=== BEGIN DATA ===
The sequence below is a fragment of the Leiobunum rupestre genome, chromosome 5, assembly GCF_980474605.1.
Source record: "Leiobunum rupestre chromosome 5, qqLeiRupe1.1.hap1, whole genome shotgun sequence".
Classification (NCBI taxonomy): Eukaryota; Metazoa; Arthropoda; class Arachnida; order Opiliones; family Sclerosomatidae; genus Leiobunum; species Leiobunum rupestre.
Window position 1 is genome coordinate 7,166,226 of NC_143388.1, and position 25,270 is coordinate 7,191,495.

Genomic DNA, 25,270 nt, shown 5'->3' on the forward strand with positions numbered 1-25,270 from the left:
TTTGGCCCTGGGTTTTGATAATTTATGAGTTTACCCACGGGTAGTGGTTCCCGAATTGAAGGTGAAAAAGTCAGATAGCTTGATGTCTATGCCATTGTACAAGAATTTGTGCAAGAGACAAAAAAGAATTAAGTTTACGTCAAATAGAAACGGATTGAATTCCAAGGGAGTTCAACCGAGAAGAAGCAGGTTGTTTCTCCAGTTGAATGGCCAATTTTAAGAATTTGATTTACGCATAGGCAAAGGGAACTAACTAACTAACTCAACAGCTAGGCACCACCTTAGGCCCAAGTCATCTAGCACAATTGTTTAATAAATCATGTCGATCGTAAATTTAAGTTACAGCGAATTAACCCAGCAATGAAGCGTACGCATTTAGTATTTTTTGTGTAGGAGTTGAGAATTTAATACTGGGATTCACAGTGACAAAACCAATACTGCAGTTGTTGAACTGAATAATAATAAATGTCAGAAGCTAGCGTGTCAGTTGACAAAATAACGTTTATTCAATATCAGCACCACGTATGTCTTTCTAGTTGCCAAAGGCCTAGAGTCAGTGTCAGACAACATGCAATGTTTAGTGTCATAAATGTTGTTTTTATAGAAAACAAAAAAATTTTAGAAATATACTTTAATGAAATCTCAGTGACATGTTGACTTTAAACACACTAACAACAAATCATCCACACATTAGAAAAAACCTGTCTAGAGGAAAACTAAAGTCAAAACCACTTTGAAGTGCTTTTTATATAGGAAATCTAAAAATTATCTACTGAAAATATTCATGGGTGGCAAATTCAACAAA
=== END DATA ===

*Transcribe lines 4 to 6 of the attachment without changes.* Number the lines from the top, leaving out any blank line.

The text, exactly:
Window position 1 is genome coordinate 7,166,226 of NC_143388.1, and position 25,270 is coordinate 7,191,495.

Genomic DNA, 25,270 nt, shown 5'->3' on the forward strand with positions numbered 1-25,270 from the left:
TTTGGCCCTGGGTTTTGATAATTTATGAGTTTACCCACGGGTAGTGGTTCCCGAATTGAAGGTGAAAAAGTCAGATAGCTTGATGTCTATGCCATTGTACAAGAATTTGTGCAAGAGACAAAAAAGAATTAAGTTTACGTCAAATAGAAACGGATTGAATTCCAAGGGAGTTCAACCGAGAAGAAGCAGGTTGTTTCTCCAGTTGAATGGCCAATTTTAAGAATTTGATTTACGCATAGGCAAAGGGAACTAACTAACTAACTCAACAGCTAGGCACCACCTTAGGCCCAAGTCATCTAGCACAATTGTTTAATAAATCATGTCGATCGTAAATTTAAGTTACAGCGAATTAACCCAGCAATGAAGCGTACGCATTTAGTATTTTTTGTGTAGGAGTTGAGAATTTAATACTGGGATTCACAGTGACAAAACCAATACTGCAGTTGTTGAACTGAATAATAATAAATGTCAGAAGCTAGCGTGTCAGTTGACAAAATAACGTTTATTCAATATCAGCACCACGTATGTCTTTCTAGTTGCCAAAGGCCTAGAGTCAGTGTCAGACAACATGCAATGTTTAGTGTCATAAATGTTGTTTTTATAGAAAACAAAAAAATTTTAGAAATATACTTTAATGAAATCTCAGTGACATGTTGACTTTAAACACACTAACAACAAATCATCCACACATTAGAAAAAACCTGTCTAGAGGAAAACTAAAGTCAAAACCACTTTGAAGTGCTTTTTATATAGGAAATCTAAAAATTATCTACTGAAAATATTCATGGGTGGCAAATTCAACAAA